China must go ahead with the Paris climate deal, with or without America
President-elect Donald Trump’s vow to pull out of the landmark agreement could plunge international efforts to curb greenhouse gas emissions into chaos
Less than three months ago, just before the G20 summit of major economies in Hangzhou, President Xi Jinping and President Barack Obama jointly announced their governments would ratify the Paris agreement on climate change, a historic deal that went a long way towards ensuring the accord has come into effect sooner than expected. At the time the bid to succeed Obama in the White House by climate-change denier Donald Trump, whose early campaign rhetoric included a pledge to “cancel” the agreement, was just a cloud on the horizon.
With Trump’s election triumph, that cloud has turned into dire uncertainty over America’s commitment to the agreement. Short of a miraculous conversion, the president-elect has not left himself much room to back away from economic policy proposals to undo a laundry list of climate-change measures, which could plunge international efforts to curb greenhouse gas emissions into chaos. He must be persuaded to leave the door open to a strategic retreat from his rhetoric.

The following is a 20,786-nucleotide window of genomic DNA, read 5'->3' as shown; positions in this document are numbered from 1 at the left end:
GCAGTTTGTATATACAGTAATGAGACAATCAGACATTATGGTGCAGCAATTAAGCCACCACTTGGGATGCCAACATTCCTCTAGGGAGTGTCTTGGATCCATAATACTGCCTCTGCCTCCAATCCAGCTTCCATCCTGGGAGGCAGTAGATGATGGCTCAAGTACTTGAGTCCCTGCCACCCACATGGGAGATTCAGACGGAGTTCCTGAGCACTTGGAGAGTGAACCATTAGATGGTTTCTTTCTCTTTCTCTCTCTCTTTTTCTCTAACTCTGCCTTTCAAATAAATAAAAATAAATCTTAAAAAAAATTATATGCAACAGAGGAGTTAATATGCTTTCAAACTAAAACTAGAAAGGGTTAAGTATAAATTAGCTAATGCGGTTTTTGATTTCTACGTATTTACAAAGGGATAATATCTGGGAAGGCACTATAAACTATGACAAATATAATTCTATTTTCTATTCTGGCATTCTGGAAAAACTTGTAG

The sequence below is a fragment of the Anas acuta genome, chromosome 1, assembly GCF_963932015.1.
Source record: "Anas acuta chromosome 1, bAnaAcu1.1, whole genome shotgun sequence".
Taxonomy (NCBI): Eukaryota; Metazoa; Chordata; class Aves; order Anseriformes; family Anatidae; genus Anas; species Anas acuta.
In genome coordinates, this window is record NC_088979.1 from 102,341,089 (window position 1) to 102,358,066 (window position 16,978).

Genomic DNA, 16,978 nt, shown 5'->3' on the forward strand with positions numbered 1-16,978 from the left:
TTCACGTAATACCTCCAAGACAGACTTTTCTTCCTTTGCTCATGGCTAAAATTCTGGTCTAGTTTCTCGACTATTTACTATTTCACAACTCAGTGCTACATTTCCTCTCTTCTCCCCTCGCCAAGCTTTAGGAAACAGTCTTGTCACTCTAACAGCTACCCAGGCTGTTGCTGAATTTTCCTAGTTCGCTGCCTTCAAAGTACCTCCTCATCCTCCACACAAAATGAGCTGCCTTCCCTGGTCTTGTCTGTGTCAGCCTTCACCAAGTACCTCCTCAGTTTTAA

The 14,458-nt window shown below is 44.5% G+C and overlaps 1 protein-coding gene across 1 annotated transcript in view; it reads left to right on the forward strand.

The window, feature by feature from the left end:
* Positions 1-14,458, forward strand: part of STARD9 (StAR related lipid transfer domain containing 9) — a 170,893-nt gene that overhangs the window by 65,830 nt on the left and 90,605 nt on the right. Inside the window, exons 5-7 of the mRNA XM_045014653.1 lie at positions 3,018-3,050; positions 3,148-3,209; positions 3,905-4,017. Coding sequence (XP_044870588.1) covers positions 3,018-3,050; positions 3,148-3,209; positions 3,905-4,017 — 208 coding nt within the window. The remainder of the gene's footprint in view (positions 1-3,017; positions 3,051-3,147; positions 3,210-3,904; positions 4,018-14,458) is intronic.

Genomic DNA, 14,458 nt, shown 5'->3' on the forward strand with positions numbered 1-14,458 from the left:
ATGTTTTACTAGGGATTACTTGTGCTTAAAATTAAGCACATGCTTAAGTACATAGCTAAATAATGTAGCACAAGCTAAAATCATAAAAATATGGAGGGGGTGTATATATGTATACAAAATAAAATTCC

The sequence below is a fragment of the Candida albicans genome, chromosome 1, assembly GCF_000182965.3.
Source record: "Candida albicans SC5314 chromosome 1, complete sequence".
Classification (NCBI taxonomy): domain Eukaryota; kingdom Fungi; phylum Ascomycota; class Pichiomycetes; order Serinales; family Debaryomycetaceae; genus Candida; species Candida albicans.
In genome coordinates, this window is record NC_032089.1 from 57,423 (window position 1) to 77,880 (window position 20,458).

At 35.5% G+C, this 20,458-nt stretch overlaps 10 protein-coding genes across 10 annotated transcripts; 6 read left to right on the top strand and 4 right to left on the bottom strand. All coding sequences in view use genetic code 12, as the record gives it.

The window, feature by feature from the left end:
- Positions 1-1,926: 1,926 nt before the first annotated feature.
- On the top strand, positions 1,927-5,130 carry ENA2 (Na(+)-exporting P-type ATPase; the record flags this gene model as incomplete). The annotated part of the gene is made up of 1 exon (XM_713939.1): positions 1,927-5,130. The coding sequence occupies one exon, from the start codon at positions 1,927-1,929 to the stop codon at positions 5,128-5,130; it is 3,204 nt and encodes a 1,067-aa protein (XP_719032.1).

He has called global warming “a total, and very expensive, hoax” and has explicitly rejected scientifically accepted evidence that it is man-made. And it isn’t just words. It has emerged that Trump had chosen one of America’s best-known climate sceptics, Myron Ebell, to lead his transition team for the US Environmental Protection Agency.
Head of the Centre for Energy and Environment at the conservative Competitive Enterprise Institute, Ebell also chairs the Cooler Heads Coalition, which seeks to “question global warming alarmism and oppose energy rationing policies”. He opposed Obama’s Clean Power Plan and the Paris agreement, which he describes as a potential disaster for mankind and “not necessarily any good for the planet”.
The last Republican president, George W. Bush, withdrew American support for the first legally binding emissions reduction treaty, the Kyoto protocol, which exempted developing nations including China, India and Brazil. This left the largest polluters, the US and China, free from any restraints on the pursuit of economic self-interest.
Ironically, if Trump does not give ground to inevitable domestic and international pressure, China can be expected to claim the high moral ground over the US by honouring its commitment to the climate deal as a matter of reprioritised self-interest. Its economy and environment have reached a tipping point of unsustainability that leaves it no choice.